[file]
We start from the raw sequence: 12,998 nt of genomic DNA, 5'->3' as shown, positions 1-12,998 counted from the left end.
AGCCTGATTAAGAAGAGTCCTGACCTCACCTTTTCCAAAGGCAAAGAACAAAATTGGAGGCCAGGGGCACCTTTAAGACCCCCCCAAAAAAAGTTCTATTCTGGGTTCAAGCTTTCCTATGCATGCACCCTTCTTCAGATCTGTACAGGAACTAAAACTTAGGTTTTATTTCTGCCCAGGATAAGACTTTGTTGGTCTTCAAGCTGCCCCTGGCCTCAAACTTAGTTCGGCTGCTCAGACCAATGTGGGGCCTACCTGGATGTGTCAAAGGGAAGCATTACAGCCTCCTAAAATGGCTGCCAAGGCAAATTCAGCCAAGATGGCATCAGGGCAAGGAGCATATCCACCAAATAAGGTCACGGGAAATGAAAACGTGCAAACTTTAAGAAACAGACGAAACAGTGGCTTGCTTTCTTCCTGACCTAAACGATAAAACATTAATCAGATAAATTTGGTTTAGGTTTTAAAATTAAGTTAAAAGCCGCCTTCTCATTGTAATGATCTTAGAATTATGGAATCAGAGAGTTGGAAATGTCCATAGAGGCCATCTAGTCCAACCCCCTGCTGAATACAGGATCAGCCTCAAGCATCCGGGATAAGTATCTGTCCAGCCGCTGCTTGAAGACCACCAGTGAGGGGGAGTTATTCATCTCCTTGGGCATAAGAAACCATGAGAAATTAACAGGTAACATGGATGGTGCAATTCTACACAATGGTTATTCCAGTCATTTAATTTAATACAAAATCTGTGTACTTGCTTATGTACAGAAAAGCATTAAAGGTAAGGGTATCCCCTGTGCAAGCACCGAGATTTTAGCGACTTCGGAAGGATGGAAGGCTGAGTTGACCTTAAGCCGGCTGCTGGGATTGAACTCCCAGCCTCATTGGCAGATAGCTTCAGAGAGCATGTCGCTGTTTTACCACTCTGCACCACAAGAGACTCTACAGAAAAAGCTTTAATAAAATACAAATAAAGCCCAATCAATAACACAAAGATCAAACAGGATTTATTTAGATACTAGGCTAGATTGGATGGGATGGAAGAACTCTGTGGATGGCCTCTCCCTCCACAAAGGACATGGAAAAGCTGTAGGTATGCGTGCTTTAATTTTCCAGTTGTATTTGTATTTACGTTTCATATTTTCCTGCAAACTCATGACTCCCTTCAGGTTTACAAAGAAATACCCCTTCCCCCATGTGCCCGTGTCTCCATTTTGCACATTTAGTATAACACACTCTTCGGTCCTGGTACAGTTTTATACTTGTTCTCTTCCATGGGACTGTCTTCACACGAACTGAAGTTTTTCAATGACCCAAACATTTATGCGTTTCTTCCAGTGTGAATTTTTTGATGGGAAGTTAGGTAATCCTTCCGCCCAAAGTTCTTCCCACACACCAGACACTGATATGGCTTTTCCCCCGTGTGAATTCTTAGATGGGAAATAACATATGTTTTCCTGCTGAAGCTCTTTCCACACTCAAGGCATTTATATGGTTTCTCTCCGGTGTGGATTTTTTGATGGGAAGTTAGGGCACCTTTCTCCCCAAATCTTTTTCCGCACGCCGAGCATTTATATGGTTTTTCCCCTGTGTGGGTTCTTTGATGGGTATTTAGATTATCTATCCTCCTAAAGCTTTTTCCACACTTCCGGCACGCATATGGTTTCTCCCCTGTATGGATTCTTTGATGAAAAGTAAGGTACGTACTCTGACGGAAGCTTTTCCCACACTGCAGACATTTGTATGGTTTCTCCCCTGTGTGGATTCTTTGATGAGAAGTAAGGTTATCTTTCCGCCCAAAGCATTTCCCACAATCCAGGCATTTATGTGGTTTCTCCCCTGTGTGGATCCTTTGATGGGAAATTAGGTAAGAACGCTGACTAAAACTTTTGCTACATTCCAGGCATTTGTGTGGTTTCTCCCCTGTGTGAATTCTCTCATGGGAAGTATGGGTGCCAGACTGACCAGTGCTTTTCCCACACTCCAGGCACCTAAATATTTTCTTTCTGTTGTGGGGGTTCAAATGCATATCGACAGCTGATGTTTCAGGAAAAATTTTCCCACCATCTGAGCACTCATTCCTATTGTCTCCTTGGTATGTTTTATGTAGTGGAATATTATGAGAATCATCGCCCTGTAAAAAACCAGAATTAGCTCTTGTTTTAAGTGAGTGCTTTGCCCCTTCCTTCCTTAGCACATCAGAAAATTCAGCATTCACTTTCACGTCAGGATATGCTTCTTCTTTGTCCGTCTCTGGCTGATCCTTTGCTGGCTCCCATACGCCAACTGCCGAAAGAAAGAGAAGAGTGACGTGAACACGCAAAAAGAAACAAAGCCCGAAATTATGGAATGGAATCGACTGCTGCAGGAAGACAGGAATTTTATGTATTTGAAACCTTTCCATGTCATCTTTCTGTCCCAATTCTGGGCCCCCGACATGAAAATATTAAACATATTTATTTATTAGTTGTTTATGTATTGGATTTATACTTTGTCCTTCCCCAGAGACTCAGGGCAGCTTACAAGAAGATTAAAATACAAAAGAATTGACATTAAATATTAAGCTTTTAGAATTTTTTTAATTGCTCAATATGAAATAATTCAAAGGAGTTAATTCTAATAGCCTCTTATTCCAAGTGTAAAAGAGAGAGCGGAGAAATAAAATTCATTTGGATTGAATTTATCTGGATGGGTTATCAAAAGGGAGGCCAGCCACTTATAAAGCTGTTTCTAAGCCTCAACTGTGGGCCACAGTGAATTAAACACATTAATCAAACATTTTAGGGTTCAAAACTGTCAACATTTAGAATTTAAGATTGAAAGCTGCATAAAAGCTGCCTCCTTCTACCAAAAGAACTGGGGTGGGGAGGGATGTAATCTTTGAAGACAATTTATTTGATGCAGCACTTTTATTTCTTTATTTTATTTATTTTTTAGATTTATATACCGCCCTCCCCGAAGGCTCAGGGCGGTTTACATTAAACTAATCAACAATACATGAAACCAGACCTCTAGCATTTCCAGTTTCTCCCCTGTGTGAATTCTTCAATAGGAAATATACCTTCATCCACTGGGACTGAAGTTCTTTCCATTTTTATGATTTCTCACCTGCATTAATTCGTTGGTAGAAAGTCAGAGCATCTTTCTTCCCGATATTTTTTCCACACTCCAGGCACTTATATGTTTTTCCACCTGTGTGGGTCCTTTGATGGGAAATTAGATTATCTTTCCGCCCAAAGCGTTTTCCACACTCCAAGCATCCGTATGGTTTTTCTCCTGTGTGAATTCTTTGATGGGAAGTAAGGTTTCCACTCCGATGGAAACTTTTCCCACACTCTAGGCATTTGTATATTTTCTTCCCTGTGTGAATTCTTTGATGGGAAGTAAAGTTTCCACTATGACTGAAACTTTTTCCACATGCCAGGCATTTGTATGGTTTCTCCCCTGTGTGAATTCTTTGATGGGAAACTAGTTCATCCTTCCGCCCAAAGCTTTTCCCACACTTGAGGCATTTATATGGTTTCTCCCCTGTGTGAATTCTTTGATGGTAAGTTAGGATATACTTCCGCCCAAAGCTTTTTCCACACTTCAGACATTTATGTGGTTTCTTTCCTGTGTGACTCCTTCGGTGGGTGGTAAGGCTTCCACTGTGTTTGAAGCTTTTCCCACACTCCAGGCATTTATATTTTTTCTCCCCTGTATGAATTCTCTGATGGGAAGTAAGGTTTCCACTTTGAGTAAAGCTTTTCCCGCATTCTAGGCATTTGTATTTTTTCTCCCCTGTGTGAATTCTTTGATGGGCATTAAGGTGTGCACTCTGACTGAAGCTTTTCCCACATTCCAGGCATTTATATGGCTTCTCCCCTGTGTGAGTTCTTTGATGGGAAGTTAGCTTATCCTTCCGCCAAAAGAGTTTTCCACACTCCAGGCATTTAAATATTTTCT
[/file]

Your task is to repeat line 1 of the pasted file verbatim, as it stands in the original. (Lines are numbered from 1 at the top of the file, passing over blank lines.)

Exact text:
We start from the raw sequence: 12,998 nt of genomic DNA, 5'->3' as shown, positions 1-12,998 counted from the left end.